18 November 2018

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Tuesday, May 1, 2012
Kabul (BNA) Dr. Sayed Makhdoom Raheen Minister of Information and Culture talking at the conference of preservation of cultural heritages of Ainak Copper Mine asked the friendly countries to assist the ministry for delivery of cultural heritages and ancient relics to a safe place. 
The conference attended by Waheedullah Shahrani minister of mines, deputy ministers, heads of departments, ambassadors and representatives of friendly countries in Kabul and archaeological specialists, discussions took place on keeping balance in explorations, preservation of cultural heritages and ancient relics. 
Dr. Raheen said that the Afghan cultural heritages belong to all human community and added that Afghanistan has been the venue for growing of civilizations and has hundreds examples of those civilizations. 
Dr. Raheen said that I request the friendly countries to assist the ministry of information and culture in preservation and safe transfer of those relics to a proper place. 
Waheedullah Shahrani appreciated the Ministry of Information and Culture for its efforts towards preservation of cultural heritages and ancient sites and said that Afghanistan’s position in relation to extraction of mines take place on the basis of the mines law. He emphasized on the importance of Ainak Copper Mine and its impacts on the national economy of the country and added that this project is important for sustainable progress of Afghanistan and added that technical studies on establishment of railway is being continued and work on transfer of cultural heritages will end till the end of the 2012 based on the consultation of archeologists. 
The conference brings about this certainty that all the ancient relics are in the focus of attention of the Ministry of Information and Culture and visible efforts are continuing in the process in this respect.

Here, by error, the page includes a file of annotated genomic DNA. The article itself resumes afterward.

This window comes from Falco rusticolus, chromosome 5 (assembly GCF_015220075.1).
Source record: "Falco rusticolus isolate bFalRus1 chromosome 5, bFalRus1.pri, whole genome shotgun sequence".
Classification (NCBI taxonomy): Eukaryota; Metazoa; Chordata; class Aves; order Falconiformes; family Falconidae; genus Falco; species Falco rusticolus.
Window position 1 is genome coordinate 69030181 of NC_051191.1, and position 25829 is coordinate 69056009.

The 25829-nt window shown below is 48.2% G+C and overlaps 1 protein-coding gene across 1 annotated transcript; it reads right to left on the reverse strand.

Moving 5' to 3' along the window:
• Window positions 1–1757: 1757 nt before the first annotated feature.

The participants of this conference issued an 11-point resolution in which emphasis is laid on keeping balance in mining activities and preservation and up keeping of the cultural heritages.

Monday, April 30, 2012
Kabul (BNA) Based on the proposal of the Ministry of Information and Culture and approval of the presidential office, Sayed Masaddeq Khalili was appointed as the deputy Information and Culture Minister for the Cultural Affairs.

Monday, April 30, 2012
Kabul (BNA) Minister of Information and Culture, Dr. Sayed Makhdoom Raheen inaugurated the national museum related Pre-Islamic Gandahara relics and Buddhism civilization exhibition, his office said yesterday. 
The inauguration ceremony was attended by chief of the security transition process committee, Dr, Asharaf Ghani Ahmadzai, the US ambassador to Kabul and a number of cultural personalities from home and overseas. 
Lauding cooperation of the US, Netherlands, UNESCO and other Afghanistan’s partners, Dr. Raheen said that the building of the historical museum had badly been destroyed during the last years of war in the country but, “We could rebuilt it and gather the entire related historical relics”.
For more development and progress of the national museum there is need for more struggles and works as well as the international partner’s cooperation, he concluded.

Monday, April 30, 2012
Kabul (BNA) It is my great pleasure to welcome you today to the National Museum of Afghanistan. 
I thank you for joining us to officially open the museum’s newest exhibition: Buddhism Heritage in Afghanistan. The national museum has suffered a tragic past, but 2002 was the beginning of a new era in the history of this cultural institution. Together, with the help of the international community and our friends from Greece, the Netherlands, USA, UNESCO and others, we were able to begin reconstruction on this building, which was officially opened in 2004. 
However, much work will remain, and I am very pleased to see the continued support of the international community by your presence here today. This support was demonstrated in March 2011 with the opening of the Mes Aynak exhibition. Which serves as the first public exhibition of the recently excavated artifacts from the site?